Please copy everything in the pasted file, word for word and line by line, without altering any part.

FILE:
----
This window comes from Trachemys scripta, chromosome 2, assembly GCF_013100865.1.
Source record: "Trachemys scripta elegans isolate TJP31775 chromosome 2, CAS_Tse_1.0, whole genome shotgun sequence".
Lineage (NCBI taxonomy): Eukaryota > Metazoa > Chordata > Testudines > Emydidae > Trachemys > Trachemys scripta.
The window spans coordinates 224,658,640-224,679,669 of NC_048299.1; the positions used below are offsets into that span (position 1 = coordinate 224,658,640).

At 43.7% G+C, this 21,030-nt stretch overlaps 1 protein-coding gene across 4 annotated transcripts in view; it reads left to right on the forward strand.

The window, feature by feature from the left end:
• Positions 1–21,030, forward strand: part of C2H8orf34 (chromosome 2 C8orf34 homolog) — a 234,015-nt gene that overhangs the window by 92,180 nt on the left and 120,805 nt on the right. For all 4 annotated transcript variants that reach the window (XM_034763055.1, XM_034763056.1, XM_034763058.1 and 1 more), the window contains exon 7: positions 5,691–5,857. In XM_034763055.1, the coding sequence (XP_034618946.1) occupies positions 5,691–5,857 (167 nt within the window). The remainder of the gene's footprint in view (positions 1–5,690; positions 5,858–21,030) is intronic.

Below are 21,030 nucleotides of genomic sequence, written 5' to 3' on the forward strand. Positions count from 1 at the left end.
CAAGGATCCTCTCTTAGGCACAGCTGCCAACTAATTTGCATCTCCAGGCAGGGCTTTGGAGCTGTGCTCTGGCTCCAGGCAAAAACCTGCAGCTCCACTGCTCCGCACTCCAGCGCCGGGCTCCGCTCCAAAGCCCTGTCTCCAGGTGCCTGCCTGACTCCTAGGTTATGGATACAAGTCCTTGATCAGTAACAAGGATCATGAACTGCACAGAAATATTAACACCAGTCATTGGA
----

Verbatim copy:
This window comes from Trachemys scripta, chromosome 2, assembly GCF_013100865.1.
Source record: "Trachemys scripta elegans isolate TJP31775 chromosome 2, CAS_Tse_1.0, whole genome shotgun sequence".
Lineage (NCBI taxonomy): Eukaryota > Metazoa > Chordata > Testudines > Emydidae > Trachemys > Trachemys scripta.
The window spans coordinates 224,658,640-224,679,669 of NC_048299.1; the positions used below are offsets into that span (position 1 = coordinate 224,658,640).

At 43.7% G+C, this 21,030-nt stretch overlaps 1 protein-coding gene across 4 annotated transcripts in view; it reads left to right on the forward strand.

The window, feature by feature from the left end:
• Positions 1–21,030, forward strand: part of C2H8orf34 (chromosome 2 C8orf34 homolog) — a 234,015-nt gene that overhangs the window by 92,180 nt on the left and 120,805 nt on the right. For all 4 annotated transcript variants that reach the window (XM_034763055.1, XM_034763056.1, XM_034763058.1 and 1 more), the window contains exon 7: positions 5,691–5,857. In XM_034763055.1, the coding sequence (XP_034618946.1) occupies positions 5,691–5,857 (167 nt within the window). The remainder of the gene's footprint in view (positions 1–5,690; positions 5,858–21,030) is intronic.

Below are 21,030 nucleotides of genomic sequence, written 5' to 3' on the forward strand. Positions count from 1 at the left end.
CAAGGATCCTCTCTTAGGCACAGCTGCCAACTAATTTGCATCTCCAGGCAGGGCTTTGGAGCTGTGCTCTGGCTCCAGGCAAAAACCTGCAGCTCCACTGCTCCGCACTCCAGCGCCGGGCTCCGCTCCAAAGCCCTGTCTCCAGGTGCCTGCCTGACTCCTAGGTTATGGATACAAGTCCTTGATCAGTAACAAGGATCATGAACTGCACAGAAATATTAACACCAGTCATTGGA